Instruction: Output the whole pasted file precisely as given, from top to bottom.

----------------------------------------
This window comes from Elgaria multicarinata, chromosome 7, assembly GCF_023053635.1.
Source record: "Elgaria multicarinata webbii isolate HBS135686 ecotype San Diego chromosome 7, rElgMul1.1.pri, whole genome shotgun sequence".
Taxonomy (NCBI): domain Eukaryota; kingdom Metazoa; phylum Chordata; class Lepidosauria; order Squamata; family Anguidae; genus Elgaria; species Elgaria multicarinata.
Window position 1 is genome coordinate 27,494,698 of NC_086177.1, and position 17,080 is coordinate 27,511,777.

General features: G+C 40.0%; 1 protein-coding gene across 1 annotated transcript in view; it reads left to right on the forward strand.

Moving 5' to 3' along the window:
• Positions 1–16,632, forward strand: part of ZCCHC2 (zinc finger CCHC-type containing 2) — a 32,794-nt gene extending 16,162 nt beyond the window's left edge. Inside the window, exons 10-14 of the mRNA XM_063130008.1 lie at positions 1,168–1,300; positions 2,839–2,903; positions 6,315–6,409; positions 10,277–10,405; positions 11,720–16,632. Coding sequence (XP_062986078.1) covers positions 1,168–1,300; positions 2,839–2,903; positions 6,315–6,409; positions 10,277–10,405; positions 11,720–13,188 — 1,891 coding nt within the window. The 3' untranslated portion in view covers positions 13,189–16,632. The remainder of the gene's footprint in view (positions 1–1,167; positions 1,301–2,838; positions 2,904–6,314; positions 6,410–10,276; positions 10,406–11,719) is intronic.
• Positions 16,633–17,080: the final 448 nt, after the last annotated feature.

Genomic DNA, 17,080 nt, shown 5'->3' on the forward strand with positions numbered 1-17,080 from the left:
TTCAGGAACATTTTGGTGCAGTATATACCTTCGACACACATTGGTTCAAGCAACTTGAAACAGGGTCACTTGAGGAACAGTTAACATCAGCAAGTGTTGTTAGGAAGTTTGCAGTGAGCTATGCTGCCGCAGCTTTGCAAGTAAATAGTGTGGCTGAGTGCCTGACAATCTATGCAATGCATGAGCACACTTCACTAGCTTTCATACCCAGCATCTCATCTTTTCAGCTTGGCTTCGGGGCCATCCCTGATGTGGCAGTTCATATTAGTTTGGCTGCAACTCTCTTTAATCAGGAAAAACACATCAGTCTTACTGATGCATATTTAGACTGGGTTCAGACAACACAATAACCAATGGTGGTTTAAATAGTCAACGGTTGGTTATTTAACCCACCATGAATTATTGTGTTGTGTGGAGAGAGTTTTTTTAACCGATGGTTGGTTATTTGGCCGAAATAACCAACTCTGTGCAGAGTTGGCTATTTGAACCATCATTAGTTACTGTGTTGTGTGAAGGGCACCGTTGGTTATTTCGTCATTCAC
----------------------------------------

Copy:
This window comes from Elgaria multicarinata, chromosome 7, assembly GCF_023053635.1.
Source record: "Elgaria multicarinata webbii isolate HBS135686 ecotype San Diego chromosome 7, rElgMul1.1.pri, whole genome shotgun sequence".
Taxonomy (NCBI): domain Eukaryota; kingdom Metazoa; phylum Chordata; class Lepidosauria; order Squamata; family Anguidae; genus Elgaria; species Elgaria multicarinata.
Window position 1 is genome coordinate 27,494,698 of NC_086177.1, and position 17,080 is coordinate 27,511,777.

General features: G+C 40.0%; 1 protein-coding gene across 1 annotated transcript in view; it reads left to right on the forward strand.

Moving 5' to 3' along the window:
• Positions 1–16,632, forward strand: part of ZCCHC2 (zinc finger CCHC-type containing 2) — a 32,794-nt gene extending 16,162 nt beyond the window's left edge. Inside the window, exons 10-14 of the mRNA XM_063130008.1 lie at positions 1,168–1,300; positions 2,839–2,903; positions 6,315–6,409; positions 10,277–10,405; positions 11,720–16,632. Coding sequence (XP_062986078.1) covers positions 1,168–1,300; positions 2,839–2,903; positions 6,315–6,409; positions 10,277–10,405; positions 11,720–13,188 — 1,891 coding nt within the window. The 3' untranslated portion in view covers positions 13,189–16,632. The remainder of the gene's footprint in view (positions 1–1,167; positions 1,301–2,838; positions 2,904–6,314; positions 6,410–10,276; positions 10,406–11,719) is intronic.
• Positions 16,633–17,080: the final 448 nt, after the last annotated feature.

Genomic DNA, 17,080 nt, shown 5'->3' on the forward strand with positions numbered 1-17,080 from the left:
TTCAGGAACATTTTGGTGCAGTATATACCTTCGACACACATTGGTTCAAGCAACTTGAAACAGGGTCACTTGAGGAACAGTTAACATCAGCAAGTGTTGTTAGGAAGTTTGCAGTGAGCTATGCTGCCGCAGCTTTGCAAGTAAATAGTGTGGCTGAGTGCCTGACAATCTATGCAATGCATGAGCACACTTCACTAGCTTTCATACCCAGCATCTCATCTTTTCAGCTTGGCTTCGGGGCCATCCCTGATGTGGCAGTTCATATTAGTTTGGCTGCAACTCTCTTTAATCAGGAAAAACACATCAGTCTTACTGATGCATATTTAGACTGGGTTCAGACAACACAATAACCAATGGTGGTTTAAATAGTCAACGGTTGGTTATTTAACCCACCATGAATTATTGTGTTGTGTGGAGAGAGTTTTTTTAACCGATGGTTGGTTATTTGGCCGAAATAACCAACTCTGTGCAGAGTTGGCTATTTGAACCATCATTAGTTACTGTGTTGTGTGAAGGGCACCGTTGGTTATTTCGTCATTCAC